Welcome to the Parts and Practice Page for Christopher Kaufman’s ICELAND (pron. “Eeslahnd”)
Parts and Score below.
Short contextual intro:
Iceland was created originally in 2001 – commissioned by New Music Champion, Maestro Daniel Rieppel and The Southwest Minnesota Symphony.
It was premiered in Marshall MN, 2001 with Icelandic poet Bill Holm narrating – including a poem he wrote for the piece.
I re-composed the work in 2009 – and created the ‘composer’s performance’ recordings.
Now – I have reworked the piece once more – for slightly smaller forces (in the brass section) and tightened up from the original form. Three movements are set aside. Also – the narrator for the performance in question – May 5th, 2023 – will be Anna Sigríður Helgadóttir.
This version of Iceland is scored for:
2 (licc),2(eng h),2,2 (contra)
Timpani, plus three percussionists
Harp and Strings.
It is of approximately 20 minutes duration.
The movements are:
Introduction, The Dawn of Ages, Ode to Iceland, The Mermaid, Embarkation, The Sea God and Tempest, The New Earth.
This work is a landscape painting of Iceland, an epic adventure and a metaphor for the listener’s personal journey.
To create the feeling of vastness of Iceland – from the depths of the Fjord to the tips of the volcanic mountains – I employed several signature orchestral sounds and techniques – heard at the outset.
1] The low strings. The directions ask the players to bow from Sul Ponticello to Sul Tasto with the dynamic countour. The players should really push it here – the fundamental can be lost – it is a beautiful effect of done properly.
2] A signature sound is the Tam Tam (let metal vibrate). The players strikes the Tam with a typical mallet and then presses a triangle beater against the plate and allows it to vibrate. This is the ICE in Iceland. When scraping it is on the inside rim (with the metal triangle beater).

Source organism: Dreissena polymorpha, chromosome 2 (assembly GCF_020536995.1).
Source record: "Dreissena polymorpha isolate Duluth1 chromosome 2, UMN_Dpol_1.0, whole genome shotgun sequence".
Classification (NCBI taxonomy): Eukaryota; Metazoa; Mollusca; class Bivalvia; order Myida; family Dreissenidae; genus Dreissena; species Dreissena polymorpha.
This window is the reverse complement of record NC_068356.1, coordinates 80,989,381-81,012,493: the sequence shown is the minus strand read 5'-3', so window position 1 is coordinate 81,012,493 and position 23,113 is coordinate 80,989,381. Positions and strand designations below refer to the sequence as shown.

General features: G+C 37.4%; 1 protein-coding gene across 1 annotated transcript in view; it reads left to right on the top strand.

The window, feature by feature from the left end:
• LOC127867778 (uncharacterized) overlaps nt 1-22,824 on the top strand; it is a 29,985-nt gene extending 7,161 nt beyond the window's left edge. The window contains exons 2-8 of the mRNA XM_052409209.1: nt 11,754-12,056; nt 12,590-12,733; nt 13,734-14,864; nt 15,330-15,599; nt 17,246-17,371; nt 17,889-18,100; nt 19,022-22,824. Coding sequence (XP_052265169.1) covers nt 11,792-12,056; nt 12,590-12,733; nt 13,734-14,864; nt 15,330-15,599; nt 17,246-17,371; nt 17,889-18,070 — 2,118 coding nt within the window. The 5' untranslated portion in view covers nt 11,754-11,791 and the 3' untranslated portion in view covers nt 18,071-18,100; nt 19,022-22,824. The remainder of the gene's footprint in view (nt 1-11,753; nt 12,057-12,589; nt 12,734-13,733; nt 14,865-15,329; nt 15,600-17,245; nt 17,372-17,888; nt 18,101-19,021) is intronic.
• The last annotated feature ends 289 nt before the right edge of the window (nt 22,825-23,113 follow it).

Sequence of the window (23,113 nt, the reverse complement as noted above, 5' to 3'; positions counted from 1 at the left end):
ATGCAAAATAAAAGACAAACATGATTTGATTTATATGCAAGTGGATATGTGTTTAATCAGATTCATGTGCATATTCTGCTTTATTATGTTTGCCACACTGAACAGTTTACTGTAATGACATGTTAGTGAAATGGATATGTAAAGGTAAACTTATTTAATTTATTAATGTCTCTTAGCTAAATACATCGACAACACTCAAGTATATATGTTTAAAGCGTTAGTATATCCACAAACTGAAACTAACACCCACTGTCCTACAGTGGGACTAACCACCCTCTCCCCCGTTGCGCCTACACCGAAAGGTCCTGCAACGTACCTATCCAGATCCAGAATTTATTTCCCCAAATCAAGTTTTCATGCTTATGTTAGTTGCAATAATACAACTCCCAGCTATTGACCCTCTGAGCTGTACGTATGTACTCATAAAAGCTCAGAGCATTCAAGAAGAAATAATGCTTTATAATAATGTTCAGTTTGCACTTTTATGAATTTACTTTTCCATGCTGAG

Adding to this are the high harmonics in the strings – from which the theme emerges. Also the bowed cymbal adds to this – contrasted with the bass drum and timpani.
Together these sounds are quite effective.
The GLOCKENSPIEL should have BRASS MALLETS for the glissandos (AEGIR Movements, for example)
In the movement TEMPEST. It is important to follow the dynamic range (i.e. the Meno Mossi) – along with the tempo changes – this allows room for the narrator to be heard – and adds excitement when the music ‘takes off’.
In THE MERMAID you will see BASS DRUM (or thundersheet). If you have a thundersheet this will be a nice effect and change from the bass drum. If you do not have one, the bass drum will be fine.
Please notice that the cymbals and tam form a pattern from low to high. The medium cymbal indication says (or small tam/gong). If you have a small gong or tam you can replace either the medium or large cymbal – how it fits in the high to low configuration. When the medium cymbal is asked to BOW – please make that the small gong if you have one.
There is a movement after Tempest which I can easily reintroduce. It is not long and depicts the Icelander’s battle with a Sea Serpent.
You will notice that in this score there are ‘reminder time signatures’ at the beginning of new movements.
Thank you – please write or call if you have questions.